What are the qualities you feel an artist/ singer must possess?

Singing is a performing art. The lyrics, compositions and tunes already exist. Innumerable artists have sung those umpteen number times. I too can get away with singing accurately merely for the sake of singing and entertaining the audience. I Instead I ponder: what is my personal contribution to the performance? Am I able to project my inner self a part of me into what I do? Having inborn talent  is one thing and acquiring skills is another. A true artist is someone who is able to hone his skills and achieve a fine blend of the two. He must merge his inner self with the nuances in such a way that after a point they become inseparable.  

How do you juggle a corporate job with the pursuit of music? What are the struggles involved? 

Well for one, my job and my music are distinctly separate. People at my workplace are not quite aware of  this aspect of my personality unless of course they have seen it on social media. After work, I return home  to spend some time with my family. After dinner, once things are winded up I devote myself totally to  practice / doing riyaaz for not less than an hour, besides tackling other music-related issues. As of now, I am taking online training in pure classical music from Pandit Hegde who is based in Karnataka. So you see I need flexible hours to pursue music. Secondly, I don’t perform during weekdays, they are all confined to weekends and national holidays. Even during the Pujos/Fiesta season I seldom take leave, My programmes are mainly held during the evenings and merge into nights.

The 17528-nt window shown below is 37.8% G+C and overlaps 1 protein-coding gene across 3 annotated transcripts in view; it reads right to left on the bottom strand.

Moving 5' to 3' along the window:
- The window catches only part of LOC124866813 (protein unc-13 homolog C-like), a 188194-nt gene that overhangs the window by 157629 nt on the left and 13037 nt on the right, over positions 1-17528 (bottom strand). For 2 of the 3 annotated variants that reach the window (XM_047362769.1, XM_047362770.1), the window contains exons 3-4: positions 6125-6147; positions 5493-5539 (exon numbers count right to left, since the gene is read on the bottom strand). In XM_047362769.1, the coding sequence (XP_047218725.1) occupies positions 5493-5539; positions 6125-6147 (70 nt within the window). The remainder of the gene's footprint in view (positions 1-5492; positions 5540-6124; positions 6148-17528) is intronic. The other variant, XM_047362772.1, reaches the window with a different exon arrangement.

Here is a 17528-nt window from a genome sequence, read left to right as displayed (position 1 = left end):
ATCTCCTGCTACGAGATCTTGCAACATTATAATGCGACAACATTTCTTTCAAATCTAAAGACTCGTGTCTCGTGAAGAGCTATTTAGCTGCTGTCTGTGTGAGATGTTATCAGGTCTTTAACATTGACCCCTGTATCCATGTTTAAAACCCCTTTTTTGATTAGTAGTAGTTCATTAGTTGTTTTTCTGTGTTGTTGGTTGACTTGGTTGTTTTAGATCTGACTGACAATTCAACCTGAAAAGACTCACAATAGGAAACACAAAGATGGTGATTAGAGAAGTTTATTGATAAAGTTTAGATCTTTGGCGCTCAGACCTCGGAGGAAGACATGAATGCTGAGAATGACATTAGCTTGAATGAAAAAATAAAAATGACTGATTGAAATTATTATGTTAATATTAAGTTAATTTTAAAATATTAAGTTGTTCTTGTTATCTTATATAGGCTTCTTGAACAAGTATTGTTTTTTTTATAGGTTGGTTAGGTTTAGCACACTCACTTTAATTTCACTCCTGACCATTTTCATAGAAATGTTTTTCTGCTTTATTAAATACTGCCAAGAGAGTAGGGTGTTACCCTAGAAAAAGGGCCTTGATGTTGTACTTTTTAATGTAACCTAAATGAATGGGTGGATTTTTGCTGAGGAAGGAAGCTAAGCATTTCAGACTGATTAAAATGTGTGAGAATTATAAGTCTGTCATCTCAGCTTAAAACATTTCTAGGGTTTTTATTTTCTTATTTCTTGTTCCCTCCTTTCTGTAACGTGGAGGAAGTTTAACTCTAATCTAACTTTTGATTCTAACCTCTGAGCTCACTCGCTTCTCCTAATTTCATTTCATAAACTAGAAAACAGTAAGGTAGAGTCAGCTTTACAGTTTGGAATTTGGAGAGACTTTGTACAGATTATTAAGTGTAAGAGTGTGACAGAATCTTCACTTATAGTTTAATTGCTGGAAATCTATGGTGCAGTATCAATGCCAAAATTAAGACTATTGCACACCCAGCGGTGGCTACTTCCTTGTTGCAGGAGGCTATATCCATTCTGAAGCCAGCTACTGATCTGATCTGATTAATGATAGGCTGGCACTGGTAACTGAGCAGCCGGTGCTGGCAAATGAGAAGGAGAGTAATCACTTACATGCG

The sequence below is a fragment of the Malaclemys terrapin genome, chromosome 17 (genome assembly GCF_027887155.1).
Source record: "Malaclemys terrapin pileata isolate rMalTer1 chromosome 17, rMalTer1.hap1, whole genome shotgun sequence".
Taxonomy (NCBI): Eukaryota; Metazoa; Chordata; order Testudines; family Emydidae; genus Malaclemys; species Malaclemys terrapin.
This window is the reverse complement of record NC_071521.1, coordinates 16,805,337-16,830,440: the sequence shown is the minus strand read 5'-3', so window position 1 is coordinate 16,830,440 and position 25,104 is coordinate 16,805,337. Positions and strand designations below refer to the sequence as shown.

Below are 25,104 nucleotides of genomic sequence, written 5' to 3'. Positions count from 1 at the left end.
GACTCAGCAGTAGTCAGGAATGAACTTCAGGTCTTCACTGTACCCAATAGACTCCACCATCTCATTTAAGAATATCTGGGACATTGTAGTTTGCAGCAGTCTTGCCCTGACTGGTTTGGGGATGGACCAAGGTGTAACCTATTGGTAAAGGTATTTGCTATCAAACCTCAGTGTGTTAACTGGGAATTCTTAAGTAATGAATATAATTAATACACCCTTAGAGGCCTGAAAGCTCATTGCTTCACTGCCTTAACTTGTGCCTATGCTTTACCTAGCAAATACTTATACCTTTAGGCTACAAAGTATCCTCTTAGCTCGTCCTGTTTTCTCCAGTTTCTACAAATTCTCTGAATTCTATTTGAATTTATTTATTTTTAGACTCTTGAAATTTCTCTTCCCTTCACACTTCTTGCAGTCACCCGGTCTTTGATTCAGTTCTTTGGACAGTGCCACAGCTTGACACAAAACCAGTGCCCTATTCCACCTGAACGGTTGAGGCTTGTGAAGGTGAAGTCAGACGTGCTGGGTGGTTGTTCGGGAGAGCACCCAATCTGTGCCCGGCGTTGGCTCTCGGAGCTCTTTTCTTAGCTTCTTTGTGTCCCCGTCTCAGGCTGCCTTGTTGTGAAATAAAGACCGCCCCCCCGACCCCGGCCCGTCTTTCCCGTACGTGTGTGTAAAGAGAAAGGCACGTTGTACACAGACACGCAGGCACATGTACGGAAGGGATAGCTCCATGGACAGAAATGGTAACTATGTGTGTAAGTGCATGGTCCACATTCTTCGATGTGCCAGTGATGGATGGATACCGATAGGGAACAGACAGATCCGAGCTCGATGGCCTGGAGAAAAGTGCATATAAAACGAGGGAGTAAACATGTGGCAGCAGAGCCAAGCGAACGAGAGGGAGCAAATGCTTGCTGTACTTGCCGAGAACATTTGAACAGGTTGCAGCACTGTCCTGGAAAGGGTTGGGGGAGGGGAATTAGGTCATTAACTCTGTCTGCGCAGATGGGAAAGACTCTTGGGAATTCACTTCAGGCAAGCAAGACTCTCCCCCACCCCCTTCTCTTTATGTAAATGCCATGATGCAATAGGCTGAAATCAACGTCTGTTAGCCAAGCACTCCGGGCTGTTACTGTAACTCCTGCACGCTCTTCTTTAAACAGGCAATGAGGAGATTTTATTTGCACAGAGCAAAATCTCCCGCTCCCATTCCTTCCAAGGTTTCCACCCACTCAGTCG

Would you agree that music is your parallel career?  

Surely. It’s a fairly recent development though. Earlier music was only my passion. But the pandemic changed all that. Cooped up at home I resorted to uploading several songs on digital media. That increased the visibility of my work. This coupled with the fact that I had given performances on television from time to time made things easier for me. Organisers invite to perform on various occasions social, religious, cultural and more. The going has been smooth so far  It would be relevant to mention that digital media has adversely affected people’s mindsets. Nowadays they prefer to grab freebies rather than spend on entertainment. I nimbly sidestep all that and ensure that I as well as the instrument layers receive proper remuneration. A professional approach is a must.